Notice we said clearer – not clear. We all know, and Rimm and Brown give great treatment, to the fact that no two situations will be the same. Just as our 50 managers above have 50 stories, every treatment is case by case. This is the beauty of the worksheet (available in the article). One of the bonus features is to prevent something that we have to address in (almost) all conflict situations that may result in termination: working past emotions and getting down to fact. If this individual is demoralizing the work setting and stealing precious time (your most important commodity), decisions need to be made.

The concluding message says it all: “Coming to grips with the need to fire a colleague, particularly when you’ve invested so much of your own effort to remediate his or her weaknesses, is one of the toughest management decisions you’ll ever have to make.“

Bravo to Rimm and Brown.

Best Wishes for 2015. See, Hear, Feel and Smell the Next 12 Months!

In our office we have a large Avery 12 month calendar. Yes, we do use Outlook and a CRM system, – but we also use a big calendar that everyone may pen a message/date/comment. By the end of the year, it’s a great review and a nice reminder of how far we’ve traveled.

This week, trading out 2014 for 2015 calendar, the thought occurred to us – one of our failings is giving history more attention than the future. Don’t misunderstand – our business plan is formalized, reviewed and edited from time to time. However, the “vision” of the business plan tends to be black and white and filled with numbers. We need Technicolor.

Strolling down memory lane with our 12 month Avery is painted with bright colors, conversations and emotions. There are even memories that can be explained by smells (don’t ask). The point we’re trying to make is: wouldn’t it be nice if we could spend a bit more time visualizing our planned 2015. As the saying goes – “it you can see it, you can be it” (thanks Jeff Henderson *)

Happy 2015 to all our friends. We wish you a planning process for your positive office that is filled with sight, feelings, sounds and yes – even smells!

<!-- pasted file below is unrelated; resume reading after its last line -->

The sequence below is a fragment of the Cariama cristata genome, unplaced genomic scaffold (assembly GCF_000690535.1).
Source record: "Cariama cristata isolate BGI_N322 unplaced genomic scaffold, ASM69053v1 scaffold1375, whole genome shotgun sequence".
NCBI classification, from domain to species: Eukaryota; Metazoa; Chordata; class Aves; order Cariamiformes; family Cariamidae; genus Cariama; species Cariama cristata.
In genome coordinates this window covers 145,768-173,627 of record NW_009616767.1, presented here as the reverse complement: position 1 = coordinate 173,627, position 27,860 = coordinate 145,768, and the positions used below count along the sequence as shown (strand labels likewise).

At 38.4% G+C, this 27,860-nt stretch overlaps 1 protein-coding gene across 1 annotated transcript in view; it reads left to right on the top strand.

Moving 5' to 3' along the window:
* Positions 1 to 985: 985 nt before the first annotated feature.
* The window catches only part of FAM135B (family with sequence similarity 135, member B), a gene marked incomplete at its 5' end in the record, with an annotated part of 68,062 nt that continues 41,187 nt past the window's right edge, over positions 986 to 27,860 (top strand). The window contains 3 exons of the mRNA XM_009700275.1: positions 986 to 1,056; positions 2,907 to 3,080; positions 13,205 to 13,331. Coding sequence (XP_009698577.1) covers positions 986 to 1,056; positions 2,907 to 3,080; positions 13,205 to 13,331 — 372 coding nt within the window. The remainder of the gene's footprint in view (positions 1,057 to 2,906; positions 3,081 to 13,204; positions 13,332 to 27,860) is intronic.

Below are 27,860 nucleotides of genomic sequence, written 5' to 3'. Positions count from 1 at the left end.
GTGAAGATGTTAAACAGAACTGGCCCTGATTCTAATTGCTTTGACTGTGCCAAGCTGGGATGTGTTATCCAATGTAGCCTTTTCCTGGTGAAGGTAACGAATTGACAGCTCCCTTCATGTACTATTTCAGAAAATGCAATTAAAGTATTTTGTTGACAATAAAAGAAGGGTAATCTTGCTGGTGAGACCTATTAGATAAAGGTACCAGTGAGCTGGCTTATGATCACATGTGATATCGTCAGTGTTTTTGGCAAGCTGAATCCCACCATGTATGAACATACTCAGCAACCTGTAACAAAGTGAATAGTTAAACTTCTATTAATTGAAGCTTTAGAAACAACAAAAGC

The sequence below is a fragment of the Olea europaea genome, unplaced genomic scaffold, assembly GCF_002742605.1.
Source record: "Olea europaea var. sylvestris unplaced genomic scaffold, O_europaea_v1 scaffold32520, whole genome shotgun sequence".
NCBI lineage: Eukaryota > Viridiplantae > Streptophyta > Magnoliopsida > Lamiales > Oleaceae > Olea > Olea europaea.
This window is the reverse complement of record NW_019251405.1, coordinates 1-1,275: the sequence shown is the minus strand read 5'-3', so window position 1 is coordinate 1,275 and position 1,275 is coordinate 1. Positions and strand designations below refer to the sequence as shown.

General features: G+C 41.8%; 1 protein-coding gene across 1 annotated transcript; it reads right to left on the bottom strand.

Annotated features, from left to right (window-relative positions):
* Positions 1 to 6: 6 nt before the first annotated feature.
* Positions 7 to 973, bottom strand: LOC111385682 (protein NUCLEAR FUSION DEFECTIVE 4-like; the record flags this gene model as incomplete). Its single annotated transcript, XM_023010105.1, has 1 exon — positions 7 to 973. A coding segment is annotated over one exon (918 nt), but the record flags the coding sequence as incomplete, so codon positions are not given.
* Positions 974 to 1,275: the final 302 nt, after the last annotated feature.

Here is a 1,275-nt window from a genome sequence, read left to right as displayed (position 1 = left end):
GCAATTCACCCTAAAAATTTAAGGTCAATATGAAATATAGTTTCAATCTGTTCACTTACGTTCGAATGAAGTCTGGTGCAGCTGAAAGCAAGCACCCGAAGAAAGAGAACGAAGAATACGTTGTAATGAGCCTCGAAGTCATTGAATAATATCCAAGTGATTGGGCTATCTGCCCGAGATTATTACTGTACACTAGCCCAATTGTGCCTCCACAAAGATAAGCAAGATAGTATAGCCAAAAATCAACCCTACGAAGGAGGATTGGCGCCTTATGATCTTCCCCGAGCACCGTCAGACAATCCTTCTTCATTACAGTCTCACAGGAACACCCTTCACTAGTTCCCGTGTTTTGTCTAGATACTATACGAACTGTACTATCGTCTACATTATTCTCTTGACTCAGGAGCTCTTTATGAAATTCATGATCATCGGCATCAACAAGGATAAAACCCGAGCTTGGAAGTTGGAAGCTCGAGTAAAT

*Jeff Henderson. “If You Can See It, You Can Be It: 12 Street-Smart Recipes for Success”. 2013

What’s the Temperature of Your Office?

The bad news: if your office displays 2 of the following 5 team maladies, you have a sick office culture:

  1. Interoffice sabotage (usually driven by gossip)
  2. Excessive non-medical absenteeism
  3. Limited dialogue, lack of free expression
  4. High turnover – all staff positions
  5. No passion. Lack of direction. It’s for the paycheck, not the team

The good news: changing office culture is top down. Managers / directors / supervisors have the ability to make significant changes that will move an environment of dread to a positive and productive office.

Interoffice sabotage is nefarious. It’s hard to uncover and equally as difficult to combat. In most instances relationship building is a beginning to recovery.   Open and frank communication is the driver. Be warned, you may not like or agree with what you hear – but ignorance, in this case, is certainly not bliss.

When your employees dread coming to work – managers need to find out why. Multiple absenteeism due to “personal” reasons become a key indicator when numbers increase. This takes a little bit of sleuthing and a lot of communication. Team meetings that foster dialogue is one way to start. Always be sensitive to conversation after “meeting adjourn”!

Nothing is more frustrating than to nurture a new employee – only to have him or her jump ship. Employee turnover is expensive, hurts productivity and kills team morale. It’s true, payment incentives may factor in when an employee leaves. But negative environments can be equally – if not more – the reason for leaving. The dream team is comprised of employees that want to be at work.

Team building did not go out of style with 1980s big hair. Determining what you want your company/department/office to be known for and creating the enthusiasm of your team to build the brand is powerful for productivity, quality, and above all positive office dynamics.

Let us know if you’d like more on this topic. As always – we welcome your comments.